Equilibrium Temp of two fluids

In summary, the conversation discusses the problem of finding the final equilibrium temperature in degrees Celsius when a 5-gallon container of water at 212 degrees Fahrenheit is added to 50 gallons of water at 50 degrees Fahrenheit. The relevant equation used is Qlost = Qgained. The incorrect use of the equation m1C∆T1 = m2C∆T2 initially led to an incorrect final temperature of 0 degrees Celsius, but was corrected to 32 degrees Fahrenheit or 0 degrees Celsius. The mistake was in not accounting for the negative and positive signs of the heat transfer.
  • #1
trying_mybest
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4
Homework Statement
A 5-gallon container of water (1 gal = 3.79 liter) at 212 degrees F is added to 50 gallons of water at 50 degrees F. What is the final equilibrium temperature in degrees C?
Relevant Equations
Qlost = Qgained
Not really sure how to start this one.
 
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  • #2
trying_mybest said:
Homework Statement:: A 5-gallon container of water (1 gal = 3.79 liter) at 212 degrees F is added to 50 gallons of water at 50 degrees F. What is the final equilibrium temperature in degrees C?
Relevant Equations:: Qlost = Qgained

Not really sure how to start this one.
If the final temperature is T degrees F, what are the values of Qlost and Qgained?
 
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  • #3
Final temp should be ˚C.

I used m1C∆T1 = m2C∆T2

I keep getting 0 for the final temp when it's supposed to be 18 C
 
  • #4
trying_mybest said:
I keep getting 0 for the final temp when it's supposed to be 18 C
And you'd like someone to guess where you are going wrong?
trying_mybest said:
Final temp should be ˚C.
Yes, but it will be simpler to do one conversion at the end than two at the start.
 
  • #5
trying_mybest said:
Final temp should be ˚C.

I used m1C∆T1 = m2C∆T2

I keep getting 0 for the final temp when it's supposed to be 18 C
That equation looks fine but what do you put for ##\Delta T_1## and ##\Delta T_2##?
 
  • #6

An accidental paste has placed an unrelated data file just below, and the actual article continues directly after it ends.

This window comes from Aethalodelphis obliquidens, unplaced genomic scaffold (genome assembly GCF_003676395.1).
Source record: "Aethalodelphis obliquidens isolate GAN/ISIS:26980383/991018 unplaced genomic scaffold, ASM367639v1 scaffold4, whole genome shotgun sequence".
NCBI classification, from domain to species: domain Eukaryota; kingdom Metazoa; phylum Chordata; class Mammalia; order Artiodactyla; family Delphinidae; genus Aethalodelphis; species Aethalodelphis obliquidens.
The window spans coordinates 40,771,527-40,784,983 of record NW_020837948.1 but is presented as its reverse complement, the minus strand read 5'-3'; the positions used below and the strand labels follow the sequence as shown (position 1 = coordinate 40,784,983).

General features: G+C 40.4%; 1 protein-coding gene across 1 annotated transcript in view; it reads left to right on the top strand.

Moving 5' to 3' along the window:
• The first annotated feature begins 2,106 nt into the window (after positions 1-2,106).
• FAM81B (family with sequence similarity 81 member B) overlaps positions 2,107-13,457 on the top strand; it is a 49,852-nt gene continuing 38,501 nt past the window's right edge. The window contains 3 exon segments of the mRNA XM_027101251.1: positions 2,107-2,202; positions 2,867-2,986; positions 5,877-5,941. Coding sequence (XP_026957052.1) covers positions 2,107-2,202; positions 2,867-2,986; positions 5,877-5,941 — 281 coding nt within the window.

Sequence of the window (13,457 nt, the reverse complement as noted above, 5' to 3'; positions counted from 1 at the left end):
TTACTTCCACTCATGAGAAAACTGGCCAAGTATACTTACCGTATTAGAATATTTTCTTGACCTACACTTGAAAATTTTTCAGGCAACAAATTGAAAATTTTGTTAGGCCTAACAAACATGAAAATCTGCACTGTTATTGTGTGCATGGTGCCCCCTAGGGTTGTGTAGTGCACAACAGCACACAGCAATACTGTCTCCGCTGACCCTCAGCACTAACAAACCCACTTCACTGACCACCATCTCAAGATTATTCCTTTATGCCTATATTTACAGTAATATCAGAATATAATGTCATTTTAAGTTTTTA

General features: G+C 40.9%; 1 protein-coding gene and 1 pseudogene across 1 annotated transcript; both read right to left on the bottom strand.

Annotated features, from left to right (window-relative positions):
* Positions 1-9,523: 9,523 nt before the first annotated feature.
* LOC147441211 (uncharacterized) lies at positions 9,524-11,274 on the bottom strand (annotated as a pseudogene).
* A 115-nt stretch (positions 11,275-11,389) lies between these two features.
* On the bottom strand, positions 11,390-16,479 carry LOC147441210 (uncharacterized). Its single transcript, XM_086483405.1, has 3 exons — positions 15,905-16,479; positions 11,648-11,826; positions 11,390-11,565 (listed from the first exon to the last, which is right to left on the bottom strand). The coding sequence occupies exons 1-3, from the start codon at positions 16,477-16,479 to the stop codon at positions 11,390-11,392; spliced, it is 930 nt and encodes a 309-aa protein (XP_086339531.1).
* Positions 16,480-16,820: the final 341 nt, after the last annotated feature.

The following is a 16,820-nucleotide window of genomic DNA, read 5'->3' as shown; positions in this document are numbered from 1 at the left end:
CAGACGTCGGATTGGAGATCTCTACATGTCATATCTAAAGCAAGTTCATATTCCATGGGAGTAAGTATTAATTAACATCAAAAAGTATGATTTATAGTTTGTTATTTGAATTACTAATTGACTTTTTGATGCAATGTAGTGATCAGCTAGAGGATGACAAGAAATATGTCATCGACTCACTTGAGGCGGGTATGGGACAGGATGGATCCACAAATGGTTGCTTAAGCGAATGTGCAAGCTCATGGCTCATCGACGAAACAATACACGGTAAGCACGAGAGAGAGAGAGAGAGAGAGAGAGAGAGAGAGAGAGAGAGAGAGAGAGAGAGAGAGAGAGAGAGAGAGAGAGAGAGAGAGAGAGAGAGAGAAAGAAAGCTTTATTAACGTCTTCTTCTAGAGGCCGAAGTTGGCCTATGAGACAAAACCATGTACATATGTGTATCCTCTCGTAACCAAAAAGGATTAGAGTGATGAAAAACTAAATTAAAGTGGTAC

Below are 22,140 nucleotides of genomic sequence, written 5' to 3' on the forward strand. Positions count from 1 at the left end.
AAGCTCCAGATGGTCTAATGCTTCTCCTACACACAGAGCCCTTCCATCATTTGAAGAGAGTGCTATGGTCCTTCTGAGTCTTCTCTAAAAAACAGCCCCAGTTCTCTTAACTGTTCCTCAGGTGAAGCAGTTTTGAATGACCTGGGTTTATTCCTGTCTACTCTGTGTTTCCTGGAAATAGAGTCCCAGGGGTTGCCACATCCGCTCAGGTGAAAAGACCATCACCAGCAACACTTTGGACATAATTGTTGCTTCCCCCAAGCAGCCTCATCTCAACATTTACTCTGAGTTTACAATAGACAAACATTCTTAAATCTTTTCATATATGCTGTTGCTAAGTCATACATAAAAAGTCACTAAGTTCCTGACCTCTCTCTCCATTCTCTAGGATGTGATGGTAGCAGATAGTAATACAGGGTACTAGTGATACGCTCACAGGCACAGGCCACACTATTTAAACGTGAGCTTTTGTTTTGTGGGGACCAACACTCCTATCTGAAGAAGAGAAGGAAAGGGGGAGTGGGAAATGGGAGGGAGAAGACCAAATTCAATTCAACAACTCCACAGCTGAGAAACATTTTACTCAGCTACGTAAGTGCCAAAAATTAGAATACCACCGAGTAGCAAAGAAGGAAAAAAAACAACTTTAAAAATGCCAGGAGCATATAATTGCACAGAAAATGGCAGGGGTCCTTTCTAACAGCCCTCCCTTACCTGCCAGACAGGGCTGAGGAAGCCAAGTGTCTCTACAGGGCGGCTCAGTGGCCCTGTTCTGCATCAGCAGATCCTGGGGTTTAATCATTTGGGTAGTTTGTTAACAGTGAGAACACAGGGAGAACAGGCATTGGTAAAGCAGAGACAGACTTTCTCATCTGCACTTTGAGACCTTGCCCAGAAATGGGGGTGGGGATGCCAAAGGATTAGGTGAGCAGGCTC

m1 = 5 gal * 3.79 L/gal * 1000 g/L = 18,750 g
m2 = 50 gal * 3.79 L/gal * 1000 g/L = 187,500 g

m1*C*(Tf - T1) = m2*C*(Tf - T2)

m1CTf - m1CT1 = m2CTf - m2CT2

m1CTf - m2CTf = m1CT1 - m2CT2
Tf(m1 - m2) = m1T1 - m2T2
Tf = (m1T1 - m2T2) / (m1 - m2)
Tf = (18,750*212 - 187,500*50) / (18,750 - 187,500)
Tf = -5,400,000 / -168,750 = 32 ˚F = 0 ˚C
 
  • #7
Well, i think the mistake lies right at the start.
$$m_1C(T_f-T_1)=m_2C(T_f-T_2)$$ is not correct, the correct is $$-m_1C(T_f-T_1)=m_2C(T_f-T_2)$$ because one body is losing heat (so the heat will be negative) and the other is gaining heat (so the heat will be positive).
 
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  • #8
Delta2 said:
Well, i think the mistake lies right at the start.
$$m_1C(T_f-T_1)=m_2C(T_f-T_2)$$ is not correct, the correct is $$-m_1C(T_f-T_1)=m_2C(T_f-T_2)$$ because one body is losing heat (so the heat will be negative) and the other is gaining heat (so the heat will be positive).

Thank you! I caught that mistake earlier, fixed it, and got the correct answer.
 
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1. What is the equilibrium temperature of two fluids?

The equilibrium temperature of two fluids is the temperature at which the two fluids, when combined, reach a stable and balanced temperature. This means that the rate of heat transfer between the two fluids is equal, resulting in no further change in temperature.

2. How is the equilibrium temperature of two fluids calculated?

The equilibrium temperature of two fluids can be calculated using the formula: Teq = (m1 x c1 x T1 + m2 x c2 x T2) / (m1 x c1 + m2 x c2), where Teq is the equilibrium temperature, m is the mass of the fluid, c is the specific heat capacity, and T is the initial temperature of each fluid.

3. What factors affect the equilibrium temperature of two fluids?

The factors that affect the equilibrium temperature of two fluids include the initial temperatures of the two fluids, their masses, and their specific heat capacities. Other factors such as the rate of heat transfer and the presence of external heat sources can also impact the equilibrium temperature.

4. How does the equilibrium temperature of two fluids relate to heat transfer?

The equilibrium temperature of two fluids is directly related to heat transfer. When the two fluids are at different initial temperatures, heat will transfer from the hotter fluid to the cooler fluid until they reach equilibrium. The rate of heat transfer will decrease as the two fluids approach equilibrium.

5. Can the equilibrium temperature of two fluids change?

Yes, the equilibrium temperature of two fluids can change if there is a change in any of the factors that affect it, such as the initial temperatures, masses, or specific heat capacities of the fluids. It can also change if there is a change in the rate of heat transfer or the presence of external heat sources.

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